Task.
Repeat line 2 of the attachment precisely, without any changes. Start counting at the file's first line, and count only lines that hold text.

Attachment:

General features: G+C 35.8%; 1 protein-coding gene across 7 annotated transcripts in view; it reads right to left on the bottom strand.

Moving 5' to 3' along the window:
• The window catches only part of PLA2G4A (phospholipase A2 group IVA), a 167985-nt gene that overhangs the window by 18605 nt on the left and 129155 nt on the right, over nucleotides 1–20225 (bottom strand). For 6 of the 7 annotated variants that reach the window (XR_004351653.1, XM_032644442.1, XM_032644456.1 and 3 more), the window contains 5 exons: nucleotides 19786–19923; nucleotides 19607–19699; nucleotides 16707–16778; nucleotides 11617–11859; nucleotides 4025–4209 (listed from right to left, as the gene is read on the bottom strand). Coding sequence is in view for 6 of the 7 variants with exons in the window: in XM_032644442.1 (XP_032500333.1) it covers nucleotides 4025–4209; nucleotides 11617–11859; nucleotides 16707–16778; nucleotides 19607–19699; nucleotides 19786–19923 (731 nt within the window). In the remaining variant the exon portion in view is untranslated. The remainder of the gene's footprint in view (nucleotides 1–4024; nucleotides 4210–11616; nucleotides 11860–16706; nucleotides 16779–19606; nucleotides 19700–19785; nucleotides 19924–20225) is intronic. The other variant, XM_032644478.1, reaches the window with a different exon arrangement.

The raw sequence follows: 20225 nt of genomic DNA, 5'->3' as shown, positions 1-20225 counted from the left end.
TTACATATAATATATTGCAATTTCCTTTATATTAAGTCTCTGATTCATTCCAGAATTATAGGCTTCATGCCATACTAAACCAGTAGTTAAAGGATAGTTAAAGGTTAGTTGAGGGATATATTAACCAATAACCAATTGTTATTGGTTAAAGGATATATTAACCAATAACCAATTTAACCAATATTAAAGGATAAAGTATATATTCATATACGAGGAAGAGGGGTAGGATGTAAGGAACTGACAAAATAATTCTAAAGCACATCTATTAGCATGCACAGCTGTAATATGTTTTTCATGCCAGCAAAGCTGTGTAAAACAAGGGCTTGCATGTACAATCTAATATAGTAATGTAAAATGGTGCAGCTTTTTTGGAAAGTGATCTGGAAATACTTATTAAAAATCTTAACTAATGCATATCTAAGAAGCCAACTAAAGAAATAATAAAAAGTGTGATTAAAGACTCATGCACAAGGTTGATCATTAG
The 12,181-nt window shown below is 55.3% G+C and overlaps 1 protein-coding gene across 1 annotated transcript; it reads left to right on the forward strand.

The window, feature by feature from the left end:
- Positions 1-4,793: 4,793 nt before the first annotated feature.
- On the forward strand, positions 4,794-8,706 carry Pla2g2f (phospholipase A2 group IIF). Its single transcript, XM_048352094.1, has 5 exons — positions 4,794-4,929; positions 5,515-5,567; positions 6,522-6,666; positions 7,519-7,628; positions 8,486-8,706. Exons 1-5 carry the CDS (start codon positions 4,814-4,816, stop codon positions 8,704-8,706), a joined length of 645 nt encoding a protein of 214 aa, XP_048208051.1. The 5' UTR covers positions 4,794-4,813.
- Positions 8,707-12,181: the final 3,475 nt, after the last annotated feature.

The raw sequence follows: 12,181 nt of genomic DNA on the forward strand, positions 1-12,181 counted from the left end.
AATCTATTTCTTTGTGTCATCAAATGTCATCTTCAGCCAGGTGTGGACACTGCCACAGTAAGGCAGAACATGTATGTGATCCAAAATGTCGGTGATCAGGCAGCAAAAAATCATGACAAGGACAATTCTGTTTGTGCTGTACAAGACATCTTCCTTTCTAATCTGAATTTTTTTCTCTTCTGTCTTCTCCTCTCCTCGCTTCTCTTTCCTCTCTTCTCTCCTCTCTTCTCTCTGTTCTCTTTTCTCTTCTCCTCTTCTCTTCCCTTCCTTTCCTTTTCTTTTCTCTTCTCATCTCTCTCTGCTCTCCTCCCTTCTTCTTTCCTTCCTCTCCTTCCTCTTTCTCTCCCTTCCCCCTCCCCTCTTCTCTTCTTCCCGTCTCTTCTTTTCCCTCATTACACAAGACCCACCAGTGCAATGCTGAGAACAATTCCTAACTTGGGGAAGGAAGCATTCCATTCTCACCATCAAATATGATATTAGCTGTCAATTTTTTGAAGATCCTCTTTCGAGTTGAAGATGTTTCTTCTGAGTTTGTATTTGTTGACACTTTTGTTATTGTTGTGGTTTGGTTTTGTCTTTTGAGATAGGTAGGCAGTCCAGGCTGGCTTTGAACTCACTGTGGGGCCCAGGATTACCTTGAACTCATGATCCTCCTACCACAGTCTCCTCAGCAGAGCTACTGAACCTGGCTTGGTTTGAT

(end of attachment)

Moving 5' to 3' along the window: